Like if Jenny Holzer wrote film reviews. The Parallax Review is a website dedicated to dissecting movies in terms of cultural context, ideology, aesthetics, and more. From Stalker to Hackers and beyond! Run by your girl, @okaythanksmaria

The Love Witch (2016)


This review is part of a series: 31 Days of Horror Directed by Women.

The Love Witch is a dreamy and comedic horror about a woman looking for love. We follow Elaine, a very stylish witch, as she navigates her desire to find the perfect man with whom she can spend the rest of her life. Though it came out in 2016, the film is obviously inspired by 70s horror movies featuring women exploring their sexuality and autonomy. Many of those movies translate feminine power through a lens of the occult. I think men and society prefer women in a more subservient position where they have very little power and can only secure more of it by aligning themselves with men. It makes sense that many seventies horror movies explore themes of female empowerment and sexuality given that second wave feminism and the sexual revolution of the sixties were such prominent social movements at the time. Even so, you'd have to be blind not to see how little power many women (especially women of color) actually wielded at the time. Second wave feminism didn't even pretend to be intersectional, and even in the face of the huge positive impact these movements had in expanding the idea of a woman's "place" in the world, men still maintain(ed) control.

Visually and thematically, The Love Witch feeds off of the energy of 70s-era horror. Specifically it reminds me of the film All the Colors of the Dark by Sergio Martino. An Italian giallo, Martino's movie is stylish and colorful and gives a fantastical energy to the very grounded idea of a woman fighting for personal liberation. Maybe she's crazy... or maybe she finds the bland expectations of married life incredibly restricting and boring! In The Love Witch, director Anna Biller asks a similar question. The protagonist, Elaine, uses a love potion in an attempt to make three different men fall in love with her. Not only does it work, but it works so well she finds herself repulsed by their devotion. And, well, can she help it if their affections lead her to murder?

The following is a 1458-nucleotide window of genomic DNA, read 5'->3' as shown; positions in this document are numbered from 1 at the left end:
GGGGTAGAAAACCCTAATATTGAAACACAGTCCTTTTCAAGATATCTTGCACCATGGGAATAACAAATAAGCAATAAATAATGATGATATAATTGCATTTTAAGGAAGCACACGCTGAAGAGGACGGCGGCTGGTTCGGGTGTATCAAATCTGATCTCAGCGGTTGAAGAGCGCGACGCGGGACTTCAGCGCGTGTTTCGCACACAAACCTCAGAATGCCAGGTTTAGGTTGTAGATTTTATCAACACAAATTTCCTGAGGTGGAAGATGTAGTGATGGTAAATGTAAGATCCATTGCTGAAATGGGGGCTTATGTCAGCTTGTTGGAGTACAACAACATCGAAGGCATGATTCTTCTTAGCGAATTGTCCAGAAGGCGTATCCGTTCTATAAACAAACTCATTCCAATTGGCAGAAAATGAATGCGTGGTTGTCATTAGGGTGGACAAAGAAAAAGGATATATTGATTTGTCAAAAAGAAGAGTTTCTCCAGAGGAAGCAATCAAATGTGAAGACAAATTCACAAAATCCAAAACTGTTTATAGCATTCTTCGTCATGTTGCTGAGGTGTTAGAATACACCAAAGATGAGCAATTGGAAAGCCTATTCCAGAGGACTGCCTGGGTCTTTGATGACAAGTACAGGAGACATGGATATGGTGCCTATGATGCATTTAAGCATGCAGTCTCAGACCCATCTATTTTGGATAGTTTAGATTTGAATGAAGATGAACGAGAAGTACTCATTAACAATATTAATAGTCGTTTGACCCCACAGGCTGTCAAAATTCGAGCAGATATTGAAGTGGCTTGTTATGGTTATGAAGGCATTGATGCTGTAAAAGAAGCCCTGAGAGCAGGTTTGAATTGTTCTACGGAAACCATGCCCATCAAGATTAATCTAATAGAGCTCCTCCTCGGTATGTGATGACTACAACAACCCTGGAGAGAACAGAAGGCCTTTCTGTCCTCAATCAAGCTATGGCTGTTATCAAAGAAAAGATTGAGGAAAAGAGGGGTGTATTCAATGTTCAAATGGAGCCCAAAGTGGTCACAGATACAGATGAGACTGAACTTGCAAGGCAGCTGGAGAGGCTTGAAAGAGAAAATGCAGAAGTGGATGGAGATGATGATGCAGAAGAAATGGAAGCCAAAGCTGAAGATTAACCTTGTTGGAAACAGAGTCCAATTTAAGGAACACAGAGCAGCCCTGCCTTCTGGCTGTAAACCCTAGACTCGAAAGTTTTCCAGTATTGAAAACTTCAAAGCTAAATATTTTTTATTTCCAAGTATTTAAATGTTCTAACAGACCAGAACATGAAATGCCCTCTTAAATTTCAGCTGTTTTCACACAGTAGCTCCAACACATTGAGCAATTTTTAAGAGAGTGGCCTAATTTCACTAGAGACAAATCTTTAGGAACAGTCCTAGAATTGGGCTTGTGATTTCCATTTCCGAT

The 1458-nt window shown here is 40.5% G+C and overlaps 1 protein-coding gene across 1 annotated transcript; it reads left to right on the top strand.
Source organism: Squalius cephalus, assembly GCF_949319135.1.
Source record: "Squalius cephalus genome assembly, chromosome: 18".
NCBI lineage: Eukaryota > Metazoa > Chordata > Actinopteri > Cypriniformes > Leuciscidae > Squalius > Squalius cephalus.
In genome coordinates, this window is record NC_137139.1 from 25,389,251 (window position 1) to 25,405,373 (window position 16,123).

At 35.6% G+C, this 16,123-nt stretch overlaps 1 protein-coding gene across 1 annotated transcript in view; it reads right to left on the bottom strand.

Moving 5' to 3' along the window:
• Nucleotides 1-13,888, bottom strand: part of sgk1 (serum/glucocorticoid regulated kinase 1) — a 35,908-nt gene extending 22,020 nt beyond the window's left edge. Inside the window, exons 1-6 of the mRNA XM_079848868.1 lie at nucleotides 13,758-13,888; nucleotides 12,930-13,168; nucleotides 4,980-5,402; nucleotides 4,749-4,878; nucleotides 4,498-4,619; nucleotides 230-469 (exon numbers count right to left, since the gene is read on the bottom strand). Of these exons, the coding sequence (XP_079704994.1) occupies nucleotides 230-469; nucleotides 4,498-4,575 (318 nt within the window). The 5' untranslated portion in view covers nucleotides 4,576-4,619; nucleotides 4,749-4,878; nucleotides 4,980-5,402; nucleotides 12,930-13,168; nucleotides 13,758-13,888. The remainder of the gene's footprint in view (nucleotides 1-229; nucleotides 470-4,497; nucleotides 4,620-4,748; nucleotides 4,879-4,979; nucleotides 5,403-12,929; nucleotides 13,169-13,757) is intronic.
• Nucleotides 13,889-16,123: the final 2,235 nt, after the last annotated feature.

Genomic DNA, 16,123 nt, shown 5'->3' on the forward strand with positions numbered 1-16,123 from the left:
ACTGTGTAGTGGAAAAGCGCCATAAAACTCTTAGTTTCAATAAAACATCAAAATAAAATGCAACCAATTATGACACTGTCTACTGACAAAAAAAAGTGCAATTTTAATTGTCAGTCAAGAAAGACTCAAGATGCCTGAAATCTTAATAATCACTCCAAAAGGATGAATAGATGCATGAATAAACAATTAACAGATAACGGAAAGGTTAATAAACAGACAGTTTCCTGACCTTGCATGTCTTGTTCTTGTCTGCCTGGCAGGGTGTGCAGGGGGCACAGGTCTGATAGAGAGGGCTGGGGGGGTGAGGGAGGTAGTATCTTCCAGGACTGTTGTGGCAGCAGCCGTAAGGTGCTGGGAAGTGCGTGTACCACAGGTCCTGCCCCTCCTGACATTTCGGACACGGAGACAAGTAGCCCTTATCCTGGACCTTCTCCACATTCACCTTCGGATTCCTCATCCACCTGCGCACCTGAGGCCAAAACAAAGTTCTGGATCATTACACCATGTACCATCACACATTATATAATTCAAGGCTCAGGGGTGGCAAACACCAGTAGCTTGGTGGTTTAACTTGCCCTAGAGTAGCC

In the end, Elaine uses the power of the occult to truly liberate herself from the expectation of what love has to look like for a woman. It's a beautiful conclusion to a beautiful film, but even so it's a bit sad to think about how women are still today fighting to define and establish what their power looks like. I am pretty obsessed with the idea of women connecting themselves to a higher power in order to free themselves from the absurd restrictions society has placed on us over centuries. I mean, I haven't studied the Salem witch trials, but you know them bitches were not witches--they were simply attempting to sidestep the vice grip of the patriarchy in ways that made sense to them at the time. Like, it's wild actually that we expect women to just...make themselves small for insecure men and ignore their own ambitions and talents. Who wouldn't align themselves--either symbolically or literally--with the Devil if that shit was gonna give you a sense of freedom? Like, please! I'll be the first to join a spooky circle of nude women gyrating around a fire in the woods if it meant I didn't have to bow to the whims of men any more! Yooooo, sign me up!